From: Music As Prayer
How do you sing Sanctus, Sanctus, Sanctus (Holy, Holy, Holy)? How do you approach in music the one whose glory fills Heaven and Earth? Do you sing it the way Bach does in his Mass in B Minor with the choir nearly shouting the word to the accompaniment of tympani and trumpets? I was moved to ask this question when I preached in a service of worship that featured the Requiem of Alfred Schnittke (1934-1998). I had grown up listening to Bach’s Mass on recordings, and although since then I have heard and preached on many other settings of the Sanctus, it is Bach’s monumental treatment that rings most stubbornly in memory’s ear. So when I first listened to Schnittke’s setting, it took my breath away since the big, muscular sound of many of the Requiem’s earlier movements let me to expect a late twentieth-century version of Bach’s grandeur. Instead, Schnittke’s Sanctus begins with a solo tenor who softly sings a tender, flowing melody. Next, tenor and sopranos sing the same melody in canon, and then the word Sanctus (Holy) is repeated again and again to a weeping motif, a little three-note pattern, a soft-repeated sob. The sob accompanies the tenors as they sing “Heaven and Earth are full of your glory.”
The symbolic visions in the Biblical book of Revelation attest that the song, “Holy, Holy, Holy,” is more than a song of Earth. It is also the song of Heaven. According to the eucharistic prayer of many traditions, angels and archangels and the whole company of Heaven sing the Sanctus. Therefore, whenever a composer sets the Sanctus, the music suggests something about the ultimate nature of reality, telling us what it sounds like at the deep dear core of things.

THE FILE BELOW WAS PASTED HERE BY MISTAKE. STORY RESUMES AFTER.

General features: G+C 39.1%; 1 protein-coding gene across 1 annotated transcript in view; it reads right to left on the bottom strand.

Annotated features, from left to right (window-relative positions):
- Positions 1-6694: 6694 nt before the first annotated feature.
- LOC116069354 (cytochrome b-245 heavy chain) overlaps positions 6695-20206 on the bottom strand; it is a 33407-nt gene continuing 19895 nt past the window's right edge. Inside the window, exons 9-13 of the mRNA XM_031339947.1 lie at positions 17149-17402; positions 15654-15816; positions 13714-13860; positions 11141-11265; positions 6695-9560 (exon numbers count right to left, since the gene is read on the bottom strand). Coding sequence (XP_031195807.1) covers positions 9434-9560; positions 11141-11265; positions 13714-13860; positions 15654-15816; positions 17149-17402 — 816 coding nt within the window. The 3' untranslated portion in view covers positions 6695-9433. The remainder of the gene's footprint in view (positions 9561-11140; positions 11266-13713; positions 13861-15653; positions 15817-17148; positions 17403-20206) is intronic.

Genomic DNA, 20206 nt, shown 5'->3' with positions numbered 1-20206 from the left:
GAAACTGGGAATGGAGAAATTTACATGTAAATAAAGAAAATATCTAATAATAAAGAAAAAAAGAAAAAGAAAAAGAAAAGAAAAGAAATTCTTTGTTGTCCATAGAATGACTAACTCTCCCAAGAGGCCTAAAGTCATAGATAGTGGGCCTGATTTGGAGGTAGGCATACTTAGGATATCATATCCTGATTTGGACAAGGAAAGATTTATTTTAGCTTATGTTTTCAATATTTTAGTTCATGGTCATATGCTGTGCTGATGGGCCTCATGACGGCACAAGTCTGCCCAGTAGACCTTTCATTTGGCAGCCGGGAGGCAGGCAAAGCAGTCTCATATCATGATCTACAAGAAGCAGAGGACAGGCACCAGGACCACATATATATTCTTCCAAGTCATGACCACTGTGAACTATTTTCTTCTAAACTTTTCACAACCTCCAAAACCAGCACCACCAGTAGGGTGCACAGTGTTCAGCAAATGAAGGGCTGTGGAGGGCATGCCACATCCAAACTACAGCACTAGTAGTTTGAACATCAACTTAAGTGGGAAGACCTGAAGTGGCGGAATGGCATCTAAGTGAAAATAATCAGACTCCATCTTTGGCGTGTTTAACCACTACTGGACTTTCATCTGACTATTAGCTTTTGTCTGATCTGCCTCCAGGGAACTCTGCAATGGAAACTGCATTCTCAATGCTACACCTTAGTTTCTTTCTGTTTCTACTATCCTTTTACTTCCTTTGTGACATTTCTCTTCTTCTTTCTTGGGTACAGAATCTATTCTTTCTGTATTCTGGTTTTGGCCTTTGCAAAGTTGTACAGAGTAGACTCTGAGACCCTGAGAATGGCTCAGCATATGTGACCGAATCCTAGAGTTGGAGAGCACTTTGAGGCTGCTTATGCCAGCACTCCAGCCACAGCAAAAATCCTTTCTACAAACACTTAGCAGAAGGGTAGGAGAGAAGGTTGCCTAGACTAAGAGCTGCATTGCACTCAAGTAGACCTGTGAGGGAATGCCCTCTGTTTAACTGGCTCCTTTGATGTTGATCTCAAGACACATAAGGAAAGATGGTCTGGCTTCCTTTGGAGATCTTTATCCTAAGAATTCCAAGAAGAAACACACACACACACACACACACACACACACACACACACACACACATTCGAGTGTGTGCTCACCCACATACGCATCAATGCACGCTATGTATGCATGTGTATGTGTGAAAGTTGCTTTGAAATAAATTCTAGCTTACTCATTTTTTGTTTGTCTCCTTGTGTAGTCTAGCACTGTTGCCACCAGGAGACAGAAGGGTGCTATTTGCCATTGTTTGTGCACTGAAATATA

Whether or not Schnittke intended it, singing the word holy as a sob suggests that part of God’s holiness is God’s identification with human sorrow. Such an empathic understanding of holiness is in deep harmony with the Christian affirmation that the glory of God is revealed through the Word made flesh, a human being named Jesus, who fully identifies with our brokenness and sorrow. In its original Biblical meaning, the holiness of God indicates that God is separate and radically different from us. While God is holy, humanity is unholy, broken, and fragmented – or, to use the word that has fallen to the wayside of common usage, sinful. In the presence of the Holy One, what else can human creatures do but sing Sanctus, Sanctus, Sanctus to tympani and drums, to music grand and monumental. We need Bach’s setting to remind us of the infinite qualitative difference that separates us and God.
But I am also profoundly grateful to Schnittke, whose Sanctus reveals to me an entirely different mode of praying, of being, of approaching the mystery that lies at the heart of all things. His setting suggests another equally important dimension of the divine: God is not only utterly and completely different from us, but God also identifies with our brokenness and sorrow. God weeps with us who weep and mourn, and those tears are part of holiness just as much as God’s separateness is part of holiness. This is the theological reason that communities of faith need a broad-based repertoire: to keep us in touch with the fullness of God.
If you are not theologically inclined, you can still draw on these insights to consider how your music will engage the fullness of the human spirit. Whatever your creed or non-creed, let the tympani and drums, as well as the weeping motifs, sound through a rich and varied repertoire that can nurture the fullness of the human soul, from celebratory wonder to grief.